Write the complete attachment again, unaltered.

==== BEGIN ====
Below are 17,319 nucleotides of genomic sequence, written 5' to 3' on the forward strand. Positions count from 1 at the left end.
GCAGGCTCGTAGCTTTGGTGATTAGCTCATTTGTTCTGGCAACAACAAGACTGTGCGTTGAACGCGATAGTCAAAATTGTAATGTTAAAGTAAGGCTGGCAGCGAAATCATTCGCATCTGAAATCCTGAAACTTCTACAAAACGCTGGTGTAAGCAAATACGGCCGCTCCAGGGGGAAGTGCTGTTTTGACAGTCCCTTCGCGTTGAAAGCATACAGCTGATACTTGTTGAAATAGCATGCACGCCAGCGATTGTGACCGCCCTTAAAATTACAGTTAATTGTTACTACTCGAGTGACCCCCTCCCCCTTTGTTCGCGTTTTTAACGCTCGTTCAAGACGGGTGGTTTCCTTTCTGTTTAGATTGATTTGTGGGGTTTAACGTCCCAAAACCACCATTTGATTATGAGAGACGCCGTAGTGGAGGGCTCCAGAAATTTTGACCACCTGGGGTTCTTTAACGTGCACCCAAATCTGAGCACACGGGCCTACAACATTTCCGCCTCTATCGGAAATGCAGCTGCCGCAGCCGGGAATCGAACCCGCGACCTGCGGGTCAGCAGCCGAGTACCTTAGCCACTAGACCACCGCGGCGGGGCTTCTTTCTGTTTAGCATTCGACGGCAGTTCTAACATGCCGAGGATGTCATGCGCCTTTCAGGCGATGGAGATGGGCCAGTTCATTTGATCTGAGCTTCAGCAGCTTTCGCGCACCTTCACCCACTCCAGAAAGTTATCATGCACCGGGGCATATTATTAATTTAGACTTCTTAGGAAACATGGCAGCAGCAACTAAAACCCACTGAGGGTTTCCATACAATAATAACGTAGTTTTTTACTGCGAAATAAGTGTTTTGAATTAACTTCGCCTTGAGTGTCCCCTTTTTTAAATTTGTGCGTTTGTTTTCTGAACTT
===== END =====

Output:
Below are 17,319 nucleotides of genomic sequence, written 5' to 3' on the forward strand. Positions count from 1 at the left end.
GCAGGCTCGTAGCTTTGGTGATTAGCTCATTTGTTCTGGCAACAACAAGACTGTGCGTTGAACGCGATAGTCAAAATTGTAATGTTAAAGTAAGGCTGGCAGCGAAATCATTCGCATCTGAAATCCTGAAACTTCTACAAAACGCTGGTGTAAGCAAATACGGCCGCTCCAGGGGGAAGTGCTGTTTTGACAGTCCCTTCGCGTTGAAAGCATACAGCTGATACTTGTTGAAATAGCATGCACGCCAGCGATTGTGACCGCCCTTAAAATTACAGTTAATTGTTACTACTCGAGTGACCCCCTCCCCCTTTGTTCGCGTTTTTAACGCTCGTTCAAGACGGGTGGTTTCCTTTCTGTTTAGATTGATTTGTGGGGTTTAACGTCCCAAAACCACCATTTGATTATGAGAGACGCCGTAGTGGAGGGCTCCAGAAATTTTGACCACCTGGGGTTCTTTAACGTGCACCCAAATCTGAGCACACGGGCCTACAACATTTCCGCCTCTATCGGAAATGCAGCTGCCGCAGCCGGGAATCGAACCCGCGACCTGCGGGTCAGCAGCCGAGTACCTTAGCCACTAGACCACCGCGGCGGGGCTTCTTTCTGTTTAGCATTCGACGGCAGTTCTAACATGCCGAGGATGTCATGCGCCTTTCAGGCGATGGAGATGGGCCAGTTCATTTGATCTGAGCTTCAGCAGCTTTCGCGCACCTTCACCCACTCCAGAAAGTTATCATGCACCGGGGCATATTATTAATTTAGACTTCTTAGGAAACATGGCAGCAGCAACTAAAACCCACTGAGGGTTTCCATACAATAATAACGTAGTTTTTTACTGCGAAATAAGTGTTTTGAATTAACTTCGCCTTGAGTGTCCCCTTTTTTAAATTTGTGCGTTTGTTTTCTGAACTT